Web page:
Like any type of surgery, an aortic valve replacement is associated with a number of complications. Fortunately, serious problems are uncommon.
The risk of experiencing complications is generally higher for older people and those in generally poor health.
Possible problems include:
- Infection – there's a risk of wound infections, lung infections, bladder infections and heart valve infections (endocarditis). You may be given antibiotics to reduce this risk.
- Excessive bleeding – tubes may be inserted into your chest to drain the blood, and sometimes another operation is needed to stop the bleeding.
- Blood clots – this is more likely if you have had mechanical valve replacement. You'll be prescribed anticoagulant medication if you're at risk.
- Stroke or transient ischaemic attack (TIA) – where the supply of blood to the brain becomes blocked.
- The valve may wear out – this is more likely in people who have had a biological valve replacement for a long time.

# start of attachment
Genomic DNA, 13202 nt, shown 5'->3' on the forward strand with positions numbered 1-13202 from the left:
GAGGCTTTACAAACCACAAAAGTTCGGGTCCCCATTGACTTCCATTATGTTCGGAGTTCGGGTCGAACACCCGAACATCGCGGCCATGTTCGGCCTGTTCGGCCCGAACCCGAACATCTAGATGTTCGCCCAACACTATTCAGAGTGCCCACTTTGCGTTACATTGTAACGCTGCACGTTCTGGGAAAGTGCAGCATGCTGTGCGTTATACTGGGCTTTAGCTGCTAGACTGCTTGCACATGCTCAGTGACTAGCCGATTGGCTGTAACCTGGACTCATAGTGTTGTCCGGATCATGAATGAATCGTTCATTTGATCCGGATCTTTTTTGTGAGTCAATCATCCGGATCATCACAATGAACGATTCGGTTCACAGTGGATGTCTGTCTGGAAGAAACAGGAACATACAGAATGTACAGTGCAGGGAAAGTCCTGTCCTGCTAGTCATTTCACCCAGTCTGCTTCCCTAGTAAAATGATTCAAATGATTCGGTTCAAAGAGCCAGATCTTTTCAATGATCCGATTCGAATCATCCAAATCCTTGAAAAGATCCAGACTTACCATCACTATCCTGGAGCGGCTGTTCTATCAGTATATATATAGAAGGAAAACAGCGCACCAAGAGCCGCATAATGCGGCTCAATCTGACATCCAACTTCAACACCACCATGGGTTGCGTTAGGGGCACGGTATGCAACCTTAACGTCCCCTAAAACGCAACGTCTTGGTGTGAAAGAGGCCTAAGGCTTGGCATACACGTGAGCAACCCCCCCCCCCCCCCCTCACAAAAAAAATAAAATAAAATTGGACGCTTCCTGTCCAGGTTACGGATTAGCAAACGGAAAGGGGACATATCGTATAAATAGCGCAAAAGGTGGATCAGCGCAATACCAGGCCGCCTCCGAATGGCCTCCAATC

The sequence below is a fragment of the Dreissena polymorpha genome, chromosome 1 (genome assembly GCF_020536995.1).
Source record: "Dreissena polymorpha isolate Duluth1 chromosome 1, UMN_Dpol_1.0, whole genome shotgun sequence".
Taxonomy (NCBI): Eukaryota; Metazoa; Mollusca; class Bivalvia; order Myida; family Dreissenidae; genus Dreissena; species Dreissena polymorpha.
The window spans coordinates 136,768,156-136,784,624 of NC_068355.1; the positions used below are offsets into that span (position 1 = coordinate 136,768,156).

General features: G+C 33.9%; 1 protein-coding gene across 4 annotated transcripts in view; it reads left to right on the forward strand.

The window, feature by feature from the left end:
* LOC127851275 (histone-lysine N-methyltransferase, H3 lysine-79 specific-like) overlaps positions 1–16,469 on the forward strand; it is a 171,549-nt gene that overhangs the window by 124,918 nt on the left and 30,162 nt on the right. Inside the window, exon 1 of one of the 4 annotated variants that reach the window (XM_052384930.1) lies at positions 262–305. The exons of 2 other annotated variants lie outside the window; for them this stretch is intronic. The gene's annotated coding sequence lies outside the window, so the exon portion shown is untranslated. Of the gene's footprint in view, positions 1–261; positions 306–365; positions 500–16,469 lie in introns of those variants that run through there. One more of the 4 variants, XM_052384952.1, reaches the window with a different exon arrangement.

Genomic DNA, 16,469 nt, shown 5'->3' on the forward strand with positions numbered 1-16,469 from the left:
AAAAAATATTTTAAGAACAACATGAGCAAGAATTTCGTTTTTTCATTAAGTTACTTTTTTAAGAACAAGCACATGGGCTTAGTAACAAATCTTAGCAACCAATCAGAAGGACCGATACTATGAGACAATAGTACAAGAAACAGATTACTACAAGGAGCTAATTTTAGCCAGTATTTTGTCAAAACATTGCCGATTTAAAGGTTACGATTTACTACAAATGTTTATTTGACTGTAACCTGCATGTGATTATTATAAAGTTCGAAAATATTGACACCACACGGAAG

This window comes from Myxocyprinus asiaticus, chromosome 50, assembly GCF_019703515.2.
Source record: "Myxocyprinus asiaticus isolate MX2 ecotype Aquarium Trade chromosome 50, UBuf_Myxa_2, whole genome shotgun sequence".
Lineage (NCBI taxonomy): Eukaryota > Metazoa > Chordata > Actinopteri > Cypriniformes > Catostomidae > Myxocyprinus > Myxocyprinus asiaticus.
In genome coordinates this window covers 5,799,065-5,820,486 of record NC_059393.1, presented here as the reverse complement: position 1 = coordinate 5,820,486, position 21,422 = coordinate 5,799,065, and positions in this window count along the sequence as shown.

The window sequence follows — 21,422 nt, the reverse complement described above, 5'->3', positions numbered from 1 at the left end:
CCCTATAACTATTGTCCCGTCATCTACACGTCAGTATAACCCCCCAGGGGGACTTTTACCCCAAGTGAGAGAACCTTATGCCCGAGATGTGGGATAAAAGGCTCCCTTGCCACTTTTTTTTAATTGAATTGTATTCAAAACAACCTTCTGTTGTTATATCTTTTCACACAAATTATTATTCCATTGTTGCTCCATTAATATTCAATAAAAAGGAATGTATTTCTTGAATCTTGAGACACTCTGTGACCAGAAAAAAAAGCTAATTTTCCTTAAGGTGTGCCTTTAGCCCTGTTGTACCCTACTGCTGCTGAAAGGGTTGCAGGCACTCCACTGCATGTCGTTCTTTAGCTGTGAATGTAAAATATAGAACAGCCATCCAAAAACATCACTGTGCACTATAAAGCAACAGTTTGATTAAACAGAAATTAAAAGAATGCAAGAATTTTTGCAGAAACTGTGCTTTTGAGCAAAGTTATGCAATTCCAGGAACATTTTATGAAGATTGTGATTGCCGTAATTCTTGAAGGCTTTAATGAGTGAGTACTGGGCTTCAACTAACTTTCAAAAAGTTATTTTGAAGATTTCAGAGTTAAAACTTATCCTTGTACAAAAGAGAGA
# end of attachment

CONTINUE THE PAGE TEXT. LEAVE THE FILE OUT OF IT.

- Irregular heartbeat (arrhythmia) – this affects around 25% of people after an aortic valve replacement and usually passes with time. But 1 to 2% of people will need to have a pacemaker fitted to control their heartbeat.
- Kidney problems – in up to 5% of people, the kidneys don't work as well as they should for the first few days after surgery. In a few cases, temporary dialysis may be needed.
An aortic valve replacement is a major operation and occasionally the complications can be fatal.
Overall, the risk of dying as a result of the procedure is estimated to be 1 to 3%.
But this risk is far lower than the risk associated with leaving severe aortic disease untreated.